Third Voice: Class is the real issue for British ethnic minorities

Wanda Wyporska, press office manager, League Against Cruel Sports

My name says east European, my picture says mixed-race, but my CV says white middle class. So if I were to become a chief executive somewhere, would the organisation be accused of tokenism or would it get a pat on the back for putting a Bajan-Polish-English woman into the top job?

We clearly need to know why there are so few people from ethnic minorities in the higher echelons of third sector management, but many other questions need answering. How many of us are in middle management and will break through in the coming years? In what roles are we being employed? An organisation may have a relatively high proportion of ethnic minority staff, but are they in administration?

Sadly, at charity sector events I am struck by the same feeling I had in the senior common room and in news rooms: I am the only non-white - or, at best, one of a few.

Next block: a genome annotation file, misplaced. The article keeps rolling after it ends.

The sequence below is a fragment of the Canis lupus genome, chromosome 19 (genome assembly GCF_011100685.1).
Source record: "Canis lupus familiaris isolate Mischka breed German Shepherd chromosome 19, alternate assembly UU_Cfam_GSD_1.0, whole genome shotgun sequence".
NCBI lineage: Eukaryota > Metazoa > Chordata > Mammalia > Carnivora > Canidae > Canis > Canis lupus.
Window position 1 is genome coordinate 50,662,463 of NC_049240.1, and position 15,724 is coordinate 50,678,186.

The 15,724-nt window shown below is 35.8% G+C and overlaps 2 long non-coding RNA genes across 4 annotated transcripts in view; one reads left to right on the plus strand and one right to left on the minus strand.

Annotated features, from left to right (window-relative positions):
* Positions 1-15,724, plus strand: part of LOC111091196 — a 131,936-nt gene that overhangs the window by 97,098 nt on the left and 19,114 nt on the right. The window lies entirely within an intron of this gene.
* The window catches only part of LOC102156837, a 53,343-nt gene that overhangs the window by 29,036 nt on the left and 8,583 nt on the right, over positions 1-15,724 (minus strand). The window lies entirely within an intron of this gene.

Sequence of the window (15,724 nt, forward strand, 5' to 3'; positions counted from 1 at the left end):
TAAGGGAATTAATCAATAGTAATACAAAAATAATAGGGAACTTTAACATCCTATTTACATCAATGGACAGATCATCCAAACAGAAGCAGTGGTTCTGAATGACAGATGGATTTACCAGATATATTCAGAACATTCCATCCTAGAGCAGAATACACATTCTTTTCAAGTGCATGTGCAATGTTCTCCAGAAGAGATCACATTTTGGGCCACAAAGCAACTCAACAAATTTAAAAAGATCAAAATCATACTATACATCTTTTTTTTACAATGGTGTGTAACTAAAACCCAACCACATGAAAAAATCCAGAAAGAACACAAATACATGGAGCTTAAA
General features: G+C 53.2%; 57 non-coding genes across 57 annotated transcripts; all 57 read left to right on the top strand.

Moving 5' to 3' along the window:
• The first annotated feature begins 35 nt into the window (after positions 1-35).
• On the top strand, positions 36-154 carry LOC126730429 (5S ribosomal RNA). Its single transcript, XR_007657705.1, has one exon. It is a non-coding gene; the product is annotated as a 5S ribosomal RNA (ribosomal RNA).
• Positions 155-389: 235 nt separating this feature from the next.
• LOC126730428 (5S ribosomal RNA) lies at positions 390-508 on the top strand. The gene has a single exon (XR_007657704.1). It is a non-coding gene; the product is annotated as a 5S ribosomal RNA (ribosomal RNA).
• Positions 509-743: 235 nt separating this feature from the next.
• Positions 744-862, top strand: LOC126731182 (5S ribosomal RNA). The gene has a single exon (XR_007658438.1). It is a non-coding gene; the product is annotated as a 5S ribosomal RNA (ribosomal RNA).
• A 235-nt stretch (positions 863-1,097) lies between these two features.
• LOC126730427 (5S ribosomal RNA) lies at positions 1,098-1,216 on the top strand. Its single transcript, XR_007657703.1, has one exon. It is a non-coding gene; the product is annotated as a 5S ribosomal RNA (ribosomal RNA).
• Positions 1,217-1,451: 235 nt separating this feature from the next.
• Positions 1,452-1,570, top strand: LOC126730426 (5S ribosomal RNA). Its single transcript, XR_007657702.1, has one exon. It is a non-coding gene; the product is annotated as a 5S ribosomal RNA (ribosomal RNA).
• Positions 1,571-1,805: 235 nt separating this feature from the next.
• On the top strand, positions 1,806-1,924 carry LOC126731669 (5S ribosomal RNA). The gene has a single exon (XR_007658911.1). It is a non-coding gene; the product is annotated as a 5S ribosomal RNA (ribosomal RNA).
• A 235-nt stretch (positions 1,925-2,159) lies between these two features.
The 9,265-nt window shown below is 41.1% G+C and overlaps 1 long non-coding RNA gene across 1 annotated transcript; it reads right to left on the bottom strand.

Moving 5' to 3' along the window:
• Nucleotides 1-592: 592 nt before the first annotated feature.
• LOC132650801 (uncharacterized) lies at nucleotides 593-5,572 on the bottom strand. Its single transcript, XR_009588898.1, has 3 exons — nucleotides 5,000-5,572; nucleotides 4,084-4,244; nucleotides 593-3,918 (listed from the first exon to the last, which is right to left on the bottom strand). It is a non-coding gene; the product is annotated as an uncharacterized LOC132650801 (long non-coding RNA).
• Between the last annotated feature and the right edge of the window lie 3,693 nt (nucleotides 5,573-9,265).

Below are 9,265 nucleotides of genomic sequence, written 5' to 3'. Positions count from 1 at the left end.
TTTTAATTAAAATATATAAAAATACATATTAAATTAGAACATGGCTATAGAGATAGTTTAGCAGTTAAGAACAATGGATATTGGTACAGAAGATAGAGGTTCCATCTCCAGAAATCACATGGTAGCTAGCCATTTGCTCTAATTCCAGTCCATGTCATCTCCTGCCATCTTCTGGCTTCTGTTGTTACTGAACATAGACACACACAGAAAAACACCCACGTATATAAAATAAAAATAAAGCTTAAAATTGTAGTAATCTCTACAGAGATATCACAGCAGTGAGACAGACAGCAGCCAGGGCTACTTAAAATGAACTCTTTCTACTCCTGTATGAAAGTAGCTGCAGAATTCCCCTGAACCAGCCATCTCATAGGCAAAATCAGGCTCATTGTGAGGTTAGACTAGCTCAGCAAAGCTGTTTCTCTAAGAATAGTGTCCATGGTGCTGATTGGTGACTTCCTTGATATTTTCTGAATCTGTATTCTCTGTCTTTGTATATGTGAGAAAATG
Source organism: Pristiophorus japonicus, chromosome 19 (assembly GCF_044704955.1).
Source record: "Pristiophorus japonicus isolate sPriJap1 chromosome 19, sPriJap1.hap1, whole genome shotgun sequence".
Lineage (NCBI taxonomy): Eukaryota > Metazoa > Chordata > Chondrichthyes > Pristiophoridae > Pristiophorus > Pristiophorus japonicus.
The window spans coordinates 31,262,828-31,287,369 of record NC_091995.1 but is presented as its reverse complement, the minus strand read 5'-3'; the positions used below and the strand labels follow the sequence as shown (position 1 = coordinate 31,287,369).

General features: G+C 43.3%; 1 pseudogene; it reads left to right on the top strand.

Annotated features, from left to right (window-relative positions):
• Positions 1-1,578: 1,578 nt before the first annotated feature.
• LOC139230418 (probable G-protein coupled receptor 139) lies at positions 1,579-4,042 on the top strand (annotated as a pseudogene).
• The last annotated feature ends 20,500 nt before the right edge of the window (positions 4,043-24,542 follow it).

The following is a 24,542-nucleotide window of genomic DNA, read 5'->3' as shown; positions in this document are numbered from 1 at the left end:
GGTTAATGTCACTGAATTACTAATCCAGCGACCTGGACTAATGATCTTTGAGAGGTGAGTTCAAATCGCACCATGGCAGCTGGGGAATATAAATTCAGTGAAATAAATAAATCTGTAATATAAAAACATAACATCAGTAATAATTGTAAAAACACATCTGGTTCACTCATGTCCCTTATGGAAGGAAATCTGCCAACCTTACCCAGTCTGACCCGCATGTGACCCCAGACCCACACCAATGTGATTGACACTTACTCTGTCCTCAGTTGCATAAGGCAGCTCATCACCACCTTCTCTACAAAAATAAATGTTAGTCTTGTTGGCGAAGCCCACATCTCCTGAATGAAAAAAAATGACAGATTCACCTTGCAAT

As Krishna Sarda pointed out (Third Sector, 22 February), ethnic minorities tend to be working at grass roots in the charities connected to their communities, most of which have scant resources (92 per cent of Sickle Cell Society staff are from ethnic minorities). This personal commitment often means that people will stay with these organisations and won't necessarily seek to move onwards and upwards. Their valuable experience benefits the charity at the grass roots, where they are more likely to be in touch with those they are seeking to help. This brings its own rewards, something chief executives can forget in their headquarters as they get bogged down in strategy and planning.

Ethnicity is clearly a key point, but it may be blinding us to the real truth. Arguably, two of the most high-profile figures are Shami Chakrabarti and Trevor Phillips - and although they are undoubtedly not white, they are certainly middle class: they went to university and tend to fit more comfortably into white middle class society. These two are not representative of their communities as a whole, but of a group of middle class ethnic minority men and women.

The very idea of an amorphous ethnic minority community that can be uniformly represented takes no account of the diversity that lies within. Class and education are the real issues for ethnic minorities and their chances of getting on in British society, whatever the sector. Without a good education, the race is lost.

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